Property leaders positive despite GDP shock
The shock announcement that the country’s GDP declined by 2.2% in the first quarter of 2018 is disappointing, but property leaders expect the residential market to remain resilient. South Africans still need a roof over their heads after all, it must just come at a realistic price.
“The news that the first quarter GDP shrunk by 2.2%, the worst in 9 years is indeed very disappointing given the improved confidence and positive mood that the appointment of President Cyril Ramaphosa brought about early in the year,” says Stuart Manning, CEO for the Seeff Property Group.
He explains this year’s initial excitement around Ramaphosa’s appointment has been tempered by the land expropriation issue and policy uncertainty. The VAT and other costs hikes are also having an effect and people are concerned about property rights and how the country’s economy and sovereign debt is being managed.
From a property market perspective, the ongoing weak economic climate means that anyone who does not need or really want to buy right now, is sitting on the fence.
“This is worrisome as the property sector is a notable contributor to government revenue (in the form of transfer duty for example) and economic activity associated with property transactions. Nonetheless, we continue to feel positive that the economy will take a positive shift. Many economists are also saying that we should wait until the second quarter results,” says Manning.
However, Dr Andrew Golding, chief executive of the Pam Golding Property Group, says despite South Africa’s low economic growth in the first quarter, the country’s housing market remains resilient with improving growth prospects.
“The common denominator in today’s market is undoubtedly realistic pricing, as buyers generally are price-aware, seeking sound value for money. Over-priced stock will sit on the market.”
They are seeing an increasing demand for sectional title properties – a trend Golding says they expect to continue for both lifestyle and economic reasons, particularly given people’s desire to reduce transport costs and workplace commuter time.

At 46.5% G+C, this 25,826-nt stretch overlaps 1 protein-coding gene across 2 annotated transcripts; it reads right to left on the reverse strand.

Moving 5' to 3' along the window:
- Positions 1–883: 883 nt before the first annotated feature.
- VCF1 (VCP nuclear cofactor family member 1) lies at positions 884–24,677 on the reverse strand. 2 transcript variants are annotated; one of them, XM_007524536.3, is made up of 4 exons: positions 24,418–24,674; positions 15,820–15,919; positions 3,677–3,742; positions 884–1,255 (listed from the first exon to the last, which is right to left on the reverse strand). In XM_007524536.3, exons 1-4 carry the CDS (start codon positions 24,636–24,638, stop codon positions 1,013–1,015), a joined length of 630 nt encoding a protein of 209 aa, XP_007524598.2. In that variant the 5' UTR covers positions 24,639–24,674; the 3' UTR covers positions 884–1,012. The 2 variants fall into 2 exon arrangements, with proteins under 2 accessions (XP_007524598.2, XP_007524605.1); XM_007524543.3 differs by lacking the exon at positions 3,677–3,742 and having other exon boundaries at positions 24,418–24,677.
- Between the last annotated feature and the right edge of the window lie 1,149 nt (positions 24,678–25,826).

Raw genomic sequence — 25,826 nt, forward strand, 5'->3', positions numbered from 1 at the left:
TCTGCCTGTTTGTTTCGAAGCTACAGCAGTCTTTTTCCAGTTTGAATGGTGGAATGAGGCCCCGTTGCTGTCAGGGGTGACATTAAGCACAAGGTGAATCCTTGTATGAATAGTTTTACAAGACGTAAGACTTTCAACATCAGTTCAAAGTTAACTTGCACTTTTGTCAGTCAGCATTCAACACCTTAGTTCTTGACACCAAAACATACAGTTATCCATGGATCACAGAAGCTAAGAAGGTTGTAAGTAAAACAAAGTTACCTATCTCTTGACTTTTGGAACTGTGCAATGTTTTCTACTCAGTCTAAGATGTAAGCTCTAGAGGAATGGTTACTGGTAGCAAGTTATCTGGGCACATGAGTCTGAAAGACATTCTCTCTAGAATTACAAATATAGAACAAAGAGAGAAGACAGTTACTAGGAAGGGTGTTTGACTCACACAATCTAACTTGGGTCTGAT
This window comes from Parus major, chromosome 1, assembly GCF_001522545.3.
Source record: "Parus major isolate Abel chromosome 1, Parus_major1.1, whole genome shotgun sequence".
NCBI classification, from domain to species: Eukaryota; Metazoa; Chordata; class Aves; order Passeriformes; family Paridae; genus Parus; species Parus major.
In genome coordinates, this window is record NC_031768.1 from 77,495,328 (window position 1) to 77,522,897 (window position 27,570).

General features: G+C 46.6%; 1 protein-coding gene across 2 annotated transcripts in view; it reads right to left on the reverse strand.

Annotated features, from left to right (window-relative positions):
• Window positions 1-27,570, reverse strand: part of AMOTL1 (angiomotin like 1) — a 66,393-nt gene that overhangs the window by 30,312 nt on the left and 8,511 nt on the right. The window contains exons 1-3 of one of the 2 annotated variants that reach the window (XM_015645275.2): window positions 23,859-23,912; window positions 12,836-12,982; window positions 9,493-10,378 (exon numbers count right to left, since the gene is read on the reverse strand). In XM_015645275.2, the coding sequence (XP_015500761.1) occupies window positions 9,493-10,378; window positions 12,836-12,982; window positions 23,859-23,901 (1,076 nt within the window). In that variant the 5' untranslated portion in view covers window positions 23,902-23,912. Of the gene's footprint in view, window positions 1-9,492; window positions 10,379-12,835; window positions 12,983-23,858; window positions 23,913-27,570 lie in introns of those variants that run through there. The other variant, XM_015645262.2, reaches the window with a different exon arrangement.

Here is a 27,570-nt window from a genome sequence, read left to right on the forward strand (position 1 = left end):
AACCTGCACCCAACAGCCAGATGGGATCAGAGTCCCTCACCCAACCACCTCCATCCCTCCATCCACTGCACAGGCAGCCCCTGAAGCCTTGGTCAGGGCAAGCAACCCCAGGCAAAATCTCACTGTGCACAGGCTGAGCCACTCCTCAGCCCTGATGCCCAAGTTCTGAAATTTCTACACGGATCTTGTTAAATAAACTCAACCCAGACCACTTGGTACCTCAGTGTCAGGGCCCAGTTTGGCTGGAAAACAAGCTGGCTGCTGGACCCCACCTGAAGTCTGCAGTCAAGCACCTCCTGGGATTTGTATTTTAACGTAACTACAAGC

“According to FNBs House Price Index, May (2018) was the third consecutive month of house price acceleration, which FNB household and property sector strategist, John Loos, says is an early sign that significantly improved sentiment in South Africa early in 2018 is beginning to impact positively on the housing market and house price growth,” he says.
Dr Golding goes on to say: “While factors which include the 1% hike in VAT and increased fuel tariffs will impact business and consumer confidence and market sentiment in general, it is expected that South Africa’s residential property market will continue to maintain its resilience, reflecting an ongoing healthy appetite for property investment – particularly in major metros and key hubs – areas where developers continue to bring new products to market, and where increased densification will further drive demand for residential accommodation.”
Berry Everitt, CEO of the Chas Everitt International property group, says all indications are that sellers will now have to adjust their asking prices downwards – or wait longer for their homes to sell.
The other side of this coin, he notes, is that some excellent opportunities for home buyers and investors can be expected to reveal themselves in the next few months – especially if they have good credit records and cash available for deposits.
“The banks are very keen to lend to homebuyers at the moment, and we would say that those who have worked hard to pay off debts and prepared themselves to buy should not hesitate, as the downturn is not expected to last long,” concluded Everitt.
Tony Clarke, managing director of the Rawson Property Group, said there is no reason to panic about the reported decline in the GDP as most economists remain upbeat and this report is only a quarter on quarter measurement and this figure will be revised to reflect seasonal adjustments.
Furthermore, any long-term measured decline in the GDP will only marginally impact the property market as South Africa still has a huge demand for living accommodation. “People need a roof over their heads!” Clarke concluded.
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